Kathleen Gamble was browsing in a local San Antonio craft store with her husband, Ben, in 2014, when she spotted a floor sample of a little girl’s handmade dress. Immediately, Kathleen was reminded of the little yellow dress her grandmother had made for her when she was just a year old. She’d had the dress preserved and kept it in a shadowbox. It was a cherished keepsake.
As she gazed at the dress on display, Gamble felt an old dream bubble up from the depths of her heart. Since she was a young girl, she had longed to learn to sew as well as her grandmother had.
Sadly, her beloved grandmother had passed away when Gamble was just 5, so she’d never had a chance to teach her granddaughter. And not long after, a teacher labeled Gamble “developmentally challenged” and “severely dyslexic.” She was actually just extremely shy, but the misdiagnosis led to bullying and instilled a fear of failure that she couldn’t shake, despite encouragement from loving parents and a doting grandfather. There’s something wrong with me, so why bother? she’d think to herself when tempted to try something new, including sewing.
Ben hated seeing his wife deprive herself of joyful activities. Seeing the wistful look in her eyes now, he noted that the store offered sewing lessons and suggested she sign up. Even now, in her mid-30s, Gamble could hear that voice of doubt. But this time, she decided not to listen. It’s time I believe in myself, she thought.
A Loving Nudge
Gamble began taking weekly sewing classes, and although her fears and self-doubt reared their ugly heads when she made a mistake, her instructor was encouraging and patient. So she became excited about the work — and quite skilled. It distracted her from painful memories and made her feel good about herself. Best of all, she felt a connection to her grandmother. When she completed her first dress, Gamble filled with pride. I made this! her heart whispered joyously. I absolutely CAN do this!
Soon, Gamble was creating a wardrobe of clothing. Then one day in 2016, her father, a hospital chaplain, contacted her with a request. “The hospital needs clothes for the youngest patients to have an outfit to go home in. I thought you could make some,” he said.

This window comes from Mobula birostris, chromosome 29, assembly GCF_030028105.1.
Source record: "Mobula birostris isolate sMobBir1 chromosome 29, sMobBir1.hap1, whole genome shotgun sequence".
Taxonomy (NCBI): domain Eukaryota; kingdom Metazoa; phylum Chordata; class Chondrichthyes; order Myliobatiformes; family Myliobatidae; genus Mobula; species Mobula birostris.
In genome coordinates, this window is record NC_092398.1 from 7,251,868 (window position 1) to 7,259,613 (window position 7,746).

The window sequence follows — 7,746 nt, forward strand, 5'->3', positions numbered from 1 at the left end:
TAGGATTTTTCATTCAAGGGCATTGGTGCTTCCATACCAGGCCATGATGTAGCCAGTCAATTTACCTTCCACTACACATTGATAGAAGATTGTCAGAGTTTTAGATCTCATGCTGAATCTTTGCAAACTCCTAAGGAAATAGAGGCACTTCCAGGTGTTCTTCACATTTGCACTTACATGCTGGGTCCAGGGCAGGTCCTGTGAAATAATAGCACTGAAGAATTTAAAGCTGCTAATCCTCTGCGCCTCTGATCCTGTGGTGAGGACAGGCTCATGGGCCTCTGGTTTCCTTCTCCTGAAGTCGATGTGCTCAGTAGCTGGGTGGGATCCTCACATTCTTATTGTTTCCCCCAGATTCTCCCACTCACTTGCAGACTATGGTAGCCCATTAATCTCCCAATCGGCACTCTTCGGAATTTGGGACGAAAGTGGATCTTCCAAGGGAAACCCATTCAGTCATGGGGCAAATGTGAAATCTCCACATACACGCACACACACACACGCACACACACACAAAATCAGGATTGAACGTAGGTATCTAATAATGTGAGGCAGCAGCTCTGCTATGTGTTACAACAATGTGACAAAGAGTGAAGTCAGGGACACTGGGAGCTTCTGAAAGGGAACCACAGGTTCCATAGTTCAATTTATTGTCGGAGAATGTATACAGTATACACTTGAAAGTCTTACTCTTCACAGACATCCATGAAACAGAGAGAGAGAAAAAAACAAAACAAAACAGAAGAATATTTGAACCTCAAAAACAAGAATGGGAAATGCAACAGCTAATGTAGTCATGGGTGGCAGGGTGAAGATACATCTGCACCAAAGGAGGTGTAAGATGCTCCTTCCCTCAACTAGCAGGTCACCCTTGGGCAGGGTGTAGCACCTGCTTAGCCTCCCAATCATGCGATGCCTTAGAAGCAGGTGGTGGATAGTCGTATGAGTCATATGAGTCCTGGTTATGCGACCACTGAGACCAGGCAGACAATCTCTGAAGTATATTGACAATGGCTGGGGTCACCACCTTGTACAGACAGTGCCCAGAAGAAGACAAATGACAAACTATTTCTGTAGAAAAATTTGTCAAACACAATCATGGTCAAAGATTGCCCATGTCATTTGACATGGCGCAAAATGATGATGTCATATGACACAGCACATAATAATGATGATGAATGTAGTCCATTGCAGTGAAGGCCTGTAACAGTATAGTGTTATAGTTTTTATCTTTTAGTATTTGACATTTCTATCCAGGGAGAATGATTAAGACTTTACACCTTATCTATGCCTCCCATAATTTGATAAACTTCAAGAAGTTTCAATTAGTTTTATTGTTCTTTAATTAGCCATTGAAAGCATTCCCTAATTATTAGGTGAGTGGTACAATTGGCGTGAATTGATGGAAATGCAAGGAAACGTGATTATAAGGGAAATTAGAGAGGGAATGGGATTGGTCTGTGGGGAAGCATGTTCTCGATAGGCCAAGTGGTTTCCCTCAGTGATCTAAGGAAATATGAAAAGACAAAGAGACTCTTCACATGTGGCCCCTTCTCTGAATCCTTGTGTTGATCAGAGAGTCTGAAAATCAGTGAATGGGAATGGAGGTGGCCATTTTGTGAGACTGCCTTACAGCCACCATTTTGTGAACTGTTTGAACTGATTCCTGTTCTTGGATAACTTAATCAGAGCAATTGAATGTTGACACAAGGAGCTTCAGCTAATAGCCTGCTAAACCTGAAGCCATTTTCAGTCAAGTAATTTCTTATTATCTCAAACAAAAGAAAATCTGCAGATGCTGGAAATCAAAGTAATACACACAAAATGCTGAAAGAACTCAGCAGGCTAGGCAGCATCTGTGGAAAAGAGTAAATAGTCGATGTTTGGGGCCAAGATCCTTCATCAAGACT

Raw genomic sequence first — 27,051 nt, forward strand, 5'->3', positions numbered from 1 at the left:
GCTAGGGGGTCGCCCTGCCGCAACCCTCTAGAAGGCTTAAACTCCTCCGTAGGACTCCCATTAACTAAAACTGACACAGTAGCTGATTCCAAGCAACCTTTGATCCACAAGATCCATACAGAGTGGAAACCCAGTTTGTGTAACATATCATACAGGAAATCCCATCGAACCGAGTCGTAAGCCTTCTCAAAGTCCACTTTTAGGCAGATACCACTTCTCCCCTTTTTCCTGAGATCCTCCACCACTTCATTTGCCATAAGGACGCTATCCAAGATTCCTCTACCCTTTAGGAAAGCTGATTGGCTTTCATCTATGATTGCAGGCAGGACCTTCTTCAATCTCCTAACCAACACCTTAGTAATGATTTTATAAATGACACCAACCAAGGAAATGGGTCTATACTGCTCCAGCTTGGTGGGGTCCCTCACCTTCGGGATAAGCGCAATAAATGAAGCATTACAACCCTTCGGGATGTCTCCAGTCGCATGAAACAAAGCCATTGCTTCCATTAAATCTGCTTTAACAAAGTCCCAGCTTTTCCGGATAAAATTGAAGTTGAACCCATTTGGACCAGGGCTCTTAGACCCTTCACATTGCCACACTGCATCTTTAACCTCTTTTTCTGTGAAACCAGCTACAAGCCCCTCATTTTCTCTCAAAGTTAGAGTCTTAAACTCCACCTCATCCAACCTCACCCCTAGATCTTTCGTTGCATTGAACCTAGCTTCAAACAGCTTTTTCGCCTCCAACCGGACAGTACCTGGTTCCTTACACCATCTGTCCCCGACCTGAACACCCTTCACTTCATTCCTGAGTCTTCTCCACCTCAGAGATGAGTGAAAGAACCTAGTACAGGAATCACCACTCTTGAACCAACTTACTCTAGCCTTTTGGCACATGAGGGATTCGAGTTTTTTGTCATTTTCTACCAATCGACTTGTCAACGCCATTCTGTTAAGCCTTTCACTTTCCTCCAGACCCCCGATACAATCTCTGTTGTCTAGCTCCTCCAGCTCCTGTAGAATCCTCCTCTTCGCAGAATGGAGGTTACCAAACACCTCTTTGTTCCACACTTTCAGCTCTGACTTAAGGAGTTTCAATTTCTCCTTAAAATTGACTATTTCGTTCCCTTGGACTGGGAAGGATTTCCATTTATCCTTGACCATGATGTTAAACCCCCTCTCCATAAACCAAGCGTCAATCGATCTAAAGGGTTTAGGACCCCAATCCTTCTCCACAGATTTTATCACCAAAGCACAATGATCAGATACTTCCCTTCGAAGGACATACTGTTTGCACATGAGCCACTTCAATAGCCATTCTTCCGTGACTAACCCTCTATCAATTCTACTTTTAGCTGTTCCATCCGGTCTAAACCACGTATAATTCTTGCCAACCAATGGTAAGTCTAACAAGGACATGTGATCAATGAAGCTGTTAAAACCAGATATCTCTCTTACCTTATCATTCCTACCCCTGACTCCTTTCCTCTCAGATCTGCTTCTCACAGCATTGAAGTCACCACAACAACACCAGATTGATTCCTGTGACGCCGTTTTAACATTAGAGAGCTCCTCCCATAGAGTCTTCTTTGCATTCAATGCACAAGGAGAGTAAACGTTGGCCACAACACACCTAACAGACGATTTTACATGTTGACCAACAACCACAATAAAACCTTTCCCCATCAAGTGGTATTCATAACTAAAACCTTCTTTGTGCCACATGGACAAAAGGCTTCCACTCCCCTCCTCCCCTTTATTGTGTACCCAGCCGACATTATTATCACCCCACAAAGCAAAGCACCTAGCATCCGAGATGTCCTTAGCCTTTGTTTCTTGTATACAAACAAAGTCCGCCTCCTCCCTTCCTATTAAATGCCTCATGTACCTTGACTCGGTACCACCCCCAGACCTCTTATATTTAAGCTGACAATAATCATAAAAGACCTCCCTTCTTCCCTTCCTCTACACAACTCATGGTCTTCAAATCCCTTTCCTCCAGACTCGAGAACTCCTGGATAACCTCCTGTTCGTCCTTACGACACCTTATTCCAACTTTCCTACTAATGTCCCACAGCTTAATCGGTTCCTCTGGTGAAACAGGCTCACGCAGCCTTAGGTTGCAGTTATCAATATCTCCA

Gamble broke into a smile, once again remembering the pretty yellow dress her grandmother had made for her. I have a chance to give that same gift of love to other children, she uttered to herself.
A Passion With Purpose
Before long, Gamble was making regular drop-offs of children’s clothing at the hospital. Staff and parents were so grateful, and her heart filled with so much joy that she decided to expand and began making kids’ outfits for 22 different nonprofits, foster homes, and other charitable foundations.
Gamble soon realized she had the makings for a blossoming business and opened “Too Kute to Sleep In.” The name was inspired by a saying of her beloved grandmother. The “K” in Kute is in honor of her name: Katherine.
To date, the 40-year-old seamstress has sewn more than 600 kids’ outfits for charity, and her sewing machine continues to hum along. And while Gamble wishes she’d started sewing years earlier, she accepts that she can’t change the past and feels lucky to have found her life’s calling and that she is helping others with it.
“Don’t let anyone have power over you, because living in a mental prison isn’t worth it,” Gamble shares. “Be you. Be happy. Even the smallest act of kindness can change the course of someone’s future. Set your mind to anything you want to do, and it can happen!”
This article originally appeared in our print magazine, Woman’s World.
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